And then comes a gorgeous piece of pannetone, which apparently they sell as well, not just for Christmas but year round. As a side note, in Canada, growing up, my family would receive these cakes at Christmas from friends or acquaintances, and I never understood their appeal, as they were pretty dry. I think that not only had they taken rather a long time to get to Canada, but they weren’t the high-quality ones. When our friend Sina in Sydney gave us a first proper pannetone, it was a revelation: soft, pillowy, delicately sweet. Having a special piece of this cake at Il Duomo was fun.
I loved that there were so many traditional Sicilian desserts, humble desserts, amped up to fine dining. The wines, by the way, were delicious. I’m not such an expert, so won’t try to describe them except that I appreciated how they matched up with the food, and how they changed flavour with the food! Among the wines were:
- 2016 Astraio, Vioginer, Maremma Toscana DOC, Rocca di Montemassi
- 2012 Anas Cëtta’, Langhe, Nascetta di Novello DOC, which tasted to me, of honey and mead.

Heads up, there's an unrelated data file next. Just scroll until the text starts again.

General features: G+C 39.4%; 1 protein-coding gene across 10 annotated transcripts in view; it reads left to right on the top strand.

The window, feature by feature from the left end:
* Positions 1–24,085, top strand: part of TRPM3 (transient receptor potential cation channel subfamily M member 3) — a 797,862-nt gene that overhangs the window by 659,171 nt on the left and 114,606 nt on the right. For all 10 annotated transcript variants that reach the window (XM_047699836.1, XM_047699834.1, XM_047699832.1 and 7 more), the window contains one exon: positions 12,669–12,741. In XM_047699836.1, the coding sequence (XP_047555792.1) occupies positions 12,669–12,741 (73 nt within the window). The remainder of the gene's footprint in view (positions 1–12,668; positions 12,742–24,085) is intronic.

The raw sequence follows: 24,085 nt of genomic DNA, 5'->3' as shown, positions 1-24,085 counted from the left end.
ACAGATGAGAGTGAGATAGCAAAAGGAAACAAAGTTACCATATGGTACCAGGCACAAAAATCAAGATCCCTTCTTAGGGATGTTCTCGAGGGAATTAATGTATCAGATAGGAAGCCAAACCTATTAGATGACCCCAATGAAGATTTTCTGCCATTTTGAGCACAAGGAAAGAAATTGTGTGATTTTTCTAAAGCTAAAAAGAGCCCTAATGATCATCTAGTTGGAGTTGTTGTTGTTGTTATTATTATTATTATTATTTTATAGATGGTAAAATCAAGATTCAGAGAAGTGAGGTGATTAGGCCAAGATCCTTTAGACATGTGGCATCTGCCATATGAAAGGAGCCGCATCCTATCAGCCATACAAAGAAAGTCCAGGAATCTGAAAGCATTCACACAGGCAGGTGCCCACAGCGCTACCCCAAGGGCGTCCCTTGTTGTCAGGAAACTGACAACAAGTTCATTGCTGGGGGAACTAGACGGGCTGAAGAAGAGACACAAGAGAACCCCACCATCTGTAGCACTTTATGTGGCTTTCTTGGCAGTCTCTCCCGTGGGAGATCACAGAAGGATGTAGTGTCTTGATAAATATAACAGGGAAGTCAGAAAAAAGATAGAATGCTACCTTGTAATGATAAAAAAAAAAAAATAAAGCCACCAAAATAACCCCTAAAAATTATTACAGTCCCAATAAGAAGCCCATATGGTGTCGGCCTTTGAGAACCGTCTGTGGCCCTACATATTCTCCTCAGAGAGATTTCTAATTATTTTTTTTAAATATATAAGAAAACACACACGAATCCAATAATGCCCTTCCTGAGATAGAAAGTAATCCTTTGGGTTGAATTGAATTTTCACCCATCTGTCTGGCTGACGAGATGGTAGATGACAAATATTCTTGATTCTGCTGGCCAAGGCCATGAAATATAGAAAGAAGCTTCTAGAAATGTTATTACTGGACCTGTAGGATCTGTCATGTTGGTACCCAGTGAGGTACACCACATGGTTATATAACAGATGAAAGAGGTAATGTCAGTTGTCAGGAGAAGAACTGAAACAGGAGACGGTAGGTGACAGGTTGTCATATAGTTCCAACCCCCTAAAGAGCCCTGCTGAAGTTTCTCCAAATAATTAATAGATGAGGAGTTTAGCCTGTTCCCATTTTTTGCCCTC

- 2016 Kolbenhof, Vigna-Gewurtraminer, J.Hofstätter, which seemed to me to have a lemony, open flavour.
- 2016 Blazic Rebula (Slovenia), which was lovely and dry.
- 2016 Tenuta Capofaro, Salina, Tasca, Conti D’Almerita
As a final note, I’m always surprised on the food review sites that amidst the rave reviews of top restaurants, it seems like some people, because of the good reviews and reputation of a restaurant, are ready to give the opposite reaction, just to beat it down, as if a restaurant could never live up to a reputation lifted by so much praise. Then again, my husband and I see a lot of musicals and I’ve found that for the opening nights, or expensive shows, that people seem to give a standing ovation regardless of the quality (which is usually pretty good… but a standing ovation?) It’s almost as if because they’ve paid a lot of money, they’re determined to enjoy themselves and that what they paid for is worth it (husband thinks it’s about peer pressure and cultural norms though). If I think about it, I’m like this for fine restaurants. If I’ve chosen a restaurant based on its reputation and reviews, and if it’s going to be really expensive, I’m going to expect it to be really good AND I’m going to be rooting for it to do as well as it can.
So, on that note, Il Duomo, I give you a standing ovation. The smile on our faces was from a meal and evening that I will not forget.